Fun & Learning with a Purpose: NJ Childcare Focuses on Education & Child Development

By | July 29, 2011

‘There’s a method to the madness’ as the saying goes, though I’m sure the last word we want intertwined in a read about our daycare is ‘madness’!  That said, in a quality daycare, behind the smiling faces and bright colors, there really is a method and direct focus on our children’s education and development.

What does quality care look like in terms of meeting our children’s needs?  Well, let’s consider the following…

Children thrive where they feel safe and secure, where they are able to express their natural desire for learning and where they are able to build their competence.

Children thrive where they can rely on the adults/caregivers around them for nurturance and guidance.

Children thrive when they receive care in a relationship that consistently meets their physical and emotional needs, making that relationship a base for exploration and discovery.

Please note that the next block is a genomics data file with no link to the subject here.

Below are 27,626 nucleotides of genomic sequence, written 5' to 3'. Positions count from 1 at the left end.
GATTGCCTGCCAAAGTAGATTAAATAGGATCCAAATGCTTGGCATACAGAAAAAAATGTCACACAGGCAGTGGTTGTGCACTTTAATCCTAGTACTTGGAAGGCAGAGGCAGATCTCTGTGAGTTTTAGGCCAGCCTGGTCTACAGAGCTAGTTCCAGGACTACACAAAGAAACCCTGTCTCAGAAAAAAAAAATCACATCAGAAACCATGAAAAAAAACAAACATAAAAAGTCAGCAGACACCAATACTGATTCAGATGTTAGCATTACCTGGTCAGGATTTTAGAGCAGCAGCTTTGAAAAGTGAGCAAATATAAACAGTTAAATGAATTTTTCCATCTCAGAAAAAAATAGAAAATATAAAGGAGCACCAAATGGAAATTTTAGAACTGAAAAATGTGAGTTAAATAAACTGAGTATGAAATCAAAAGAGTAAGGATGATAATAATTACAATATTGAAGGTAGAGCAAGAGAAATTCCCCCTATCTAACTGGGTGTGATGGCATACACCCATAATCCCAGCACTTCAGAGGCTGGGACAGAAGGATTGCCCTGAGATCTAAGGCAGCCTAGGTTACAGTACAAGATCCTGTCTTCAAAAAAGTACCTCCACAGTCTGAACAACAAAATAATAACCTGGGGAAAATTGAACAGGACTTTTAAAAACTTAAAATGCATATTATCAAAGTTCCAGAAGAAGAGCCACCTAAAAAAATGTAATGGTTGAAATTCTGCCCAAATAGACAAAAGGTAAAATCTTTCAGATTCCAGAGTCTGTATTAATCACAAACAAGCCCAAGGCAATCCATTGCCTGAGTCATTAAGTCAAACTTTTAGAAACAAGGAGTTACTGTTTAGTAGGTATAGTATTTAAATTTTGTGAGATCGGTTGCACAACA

So basically, it’s the caregiver’s response to an infant’s cues for sleep or food because of their relationship and knowing of that child, or their taking the time to respond and name the pictures in a book when the toddler points, and the teacher’s using words or language familiar to a child to help them learn or understand because of the relationship they’ve established with that particular child.

What are the policies, practices and professional developments that make up a foster quality care in a center?

  • Small groups
  • Continuity of care
  • A safe, interesting & developmentally engaging environment and materials
  • Curriculum that is responsive to individual children’s interests, needs and developmental abilities

Why is all of this important?  Because as much as we’d like it to be different, our kids spend a significant amount of time in early care and educational settings and not all of them are of good quality.  With these initial years being of the utmost importance, doesn’t it make sense to choose wisely?

Information for this post was pulled from the Infant/Toddler Learning & Development Program Guidelines developed by California’s Department of Education.

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